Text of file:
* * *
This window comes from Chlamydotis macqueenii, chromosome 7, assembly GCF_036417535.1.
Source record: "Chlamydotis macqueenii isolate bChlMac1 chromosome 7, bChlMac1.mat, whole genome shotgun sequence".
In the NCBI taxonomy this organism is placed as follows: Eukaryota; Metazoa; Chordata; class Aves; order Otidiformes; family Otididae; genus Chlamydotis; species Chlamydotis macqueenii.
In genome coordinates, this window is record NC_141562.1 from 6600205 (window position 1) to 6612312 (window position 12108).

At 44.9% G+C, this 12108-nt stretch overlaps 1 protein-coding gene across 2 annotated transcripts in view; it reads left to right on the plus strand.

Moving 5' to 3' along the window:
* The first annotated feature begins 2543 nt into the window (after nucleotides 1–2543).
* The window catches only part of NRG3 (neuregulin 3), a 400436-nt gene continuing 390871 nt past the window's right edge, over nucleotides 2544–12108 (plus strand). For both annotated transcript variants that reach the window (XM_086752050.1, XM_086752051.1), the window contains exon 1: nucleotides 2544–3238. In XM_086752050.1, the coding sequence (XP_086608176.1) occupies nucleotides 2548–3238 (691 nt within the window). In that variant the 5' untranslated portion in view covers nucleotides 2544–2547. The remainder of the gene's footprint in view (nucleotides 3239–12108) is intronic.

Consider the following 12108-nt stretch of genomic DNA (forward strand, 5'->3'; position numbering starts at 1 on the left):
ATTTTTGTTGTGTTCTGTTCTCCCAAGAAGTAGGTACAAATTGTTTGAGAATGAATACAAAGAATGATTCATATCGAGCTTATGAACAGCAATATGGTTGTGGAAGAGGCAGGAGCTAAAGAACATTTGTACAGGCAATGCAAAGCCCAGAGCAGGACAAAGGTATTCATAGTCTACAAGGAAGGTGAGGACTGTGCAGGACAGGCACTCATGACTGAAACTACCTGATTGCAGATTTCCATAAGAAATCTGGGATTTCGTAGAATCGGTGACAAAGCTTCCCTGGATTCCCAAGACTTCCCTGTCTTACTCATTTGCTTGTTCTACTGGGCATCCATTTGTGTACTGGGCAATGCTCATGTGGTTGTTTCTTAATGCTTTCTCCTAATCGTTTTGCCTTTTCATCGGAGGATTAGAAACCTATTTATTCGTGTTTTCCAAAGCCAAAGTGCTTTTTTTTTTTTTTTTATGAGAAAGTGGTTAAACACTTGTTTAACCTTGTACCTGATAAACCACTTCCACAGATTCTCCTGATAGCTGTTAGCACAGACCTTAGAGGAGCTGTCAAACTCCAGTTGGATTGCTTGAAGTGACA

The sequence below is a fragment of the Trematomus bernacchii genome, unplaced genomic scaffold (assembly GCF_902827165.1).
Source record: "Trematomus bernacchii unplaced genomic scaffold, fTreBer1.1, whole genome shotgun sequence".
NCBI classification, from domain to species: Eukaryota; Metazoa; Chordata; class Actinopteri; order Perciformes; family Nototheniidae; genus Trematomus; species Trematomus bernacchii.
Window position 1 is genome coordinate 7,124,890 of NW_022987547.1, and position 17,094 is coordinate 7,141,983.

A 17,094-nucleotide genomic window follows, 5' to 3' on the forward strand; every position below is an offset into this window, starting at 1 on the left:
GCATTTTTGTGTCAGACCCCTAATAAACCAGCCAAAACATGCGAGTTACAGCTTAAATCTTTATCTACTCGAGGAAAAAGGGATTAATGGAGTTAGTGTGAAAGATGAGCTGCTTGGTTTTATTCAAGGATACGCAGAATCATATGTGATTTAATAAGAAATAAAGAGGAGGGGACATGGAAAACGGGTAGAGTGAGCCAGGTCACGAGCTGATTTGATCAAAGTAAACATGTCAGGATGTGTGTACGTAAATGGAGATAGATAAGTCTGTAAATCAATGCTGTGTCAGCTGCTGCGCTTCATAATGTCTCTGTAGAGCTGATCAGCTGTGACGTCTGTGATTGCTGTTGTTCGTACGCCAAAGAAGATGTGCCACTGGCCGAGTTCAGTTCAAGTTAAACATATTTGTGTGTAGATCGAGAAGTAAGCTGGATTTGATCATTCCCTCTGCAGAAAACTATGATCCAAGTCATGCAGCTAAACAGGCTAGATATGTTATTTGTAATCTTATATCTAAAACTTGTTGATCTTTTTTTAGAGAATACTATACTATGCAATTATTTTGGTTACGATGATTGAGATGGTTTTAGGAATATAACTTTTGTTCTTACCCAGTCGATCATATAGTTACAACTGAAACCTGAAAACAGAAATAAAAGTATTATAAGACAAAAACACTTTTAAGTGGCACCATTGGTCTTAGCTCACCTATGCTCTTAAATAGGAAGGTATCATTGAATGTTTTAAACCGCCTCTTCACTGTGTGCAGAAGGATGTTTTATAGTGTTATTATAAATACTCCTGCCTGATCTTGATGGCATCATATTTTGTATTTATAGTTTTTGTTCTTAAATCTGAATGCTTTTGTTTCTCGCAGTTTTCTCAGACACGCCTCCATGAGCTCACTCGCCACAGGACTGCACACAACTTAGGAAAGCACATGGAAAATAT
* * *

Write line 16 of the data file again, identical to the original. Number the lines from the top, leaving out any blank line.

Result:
GCATTTTTGTGTCAGACCCCTAATAAACCAGCCAAAACATGCGAGTTACAGCTTAAATCTTTATCTACTCGAGGAAAAAGGGATTAATGGAGTTAGTGTGAAAGATGAGCTGCTTGGTTTTATTCAAGGATACGCAGAATCATATGTGATTTAATAAGAAATAAAGAGGAGGGGACATGGAAAACGGGTAGAGTGAGCCAGGTCACGAGCTGATTTGATCAAAGTAAACATGTCAGGATGTGTGTACGTAAATGGAGATAGATAAGTCTGTAAATCAATGCTGTGTCAGCTGCTGCGCTTCATAATGTCTCTGTAGAGCTGATCAGCTGTGACGTCTGTGATTGCTGTTGTTCGTACGCCAAAGAAGATGTGCCACTGGCCGAGTTCAGTTCAAGTTAAACATATTTGTGTGTAGATCGAGAAGTAAGCTGGATTTGATCATTCCCTCTGCAGAAAACTATGATCCAAGTCATGCAGCTAAACAGGCTAGATATGTTATTTGTAATCTTATATCTAAAACTTGTTGATCTTTTTTTAGAGAATACTATACTATGCAATTATTTTGGTTACGATGATTGAGATGGTTTTAGGAATATAACTTTTGTTCTTACCCAGTCGATCATATAGTTACAACTGAAACCTGAAAACAGAAATAAAAGTATTATAAGACAAAAACACTTTTAAGTGGCACCATTGGTCTTAGCTCACCTATGCTCTTAAATAGGAAGGTATCATTGAATGTTTTAAACCGCCTCTTCACTGTGTGCAGAAGGATGTTTTATAGTGTTATTATAAATACTCCTGCCTGATCTTGATGGCATCATATTTTGTATTTATAGTTTTTGTTCTTAAATCTGAATGCTTTTGTTTCTCGCAGTTTTCTCAGACACGCCTCCATGAGCTCACTCGCCACAGGACTGCACACAACTTAGGAAAGCACATGGAAAATAT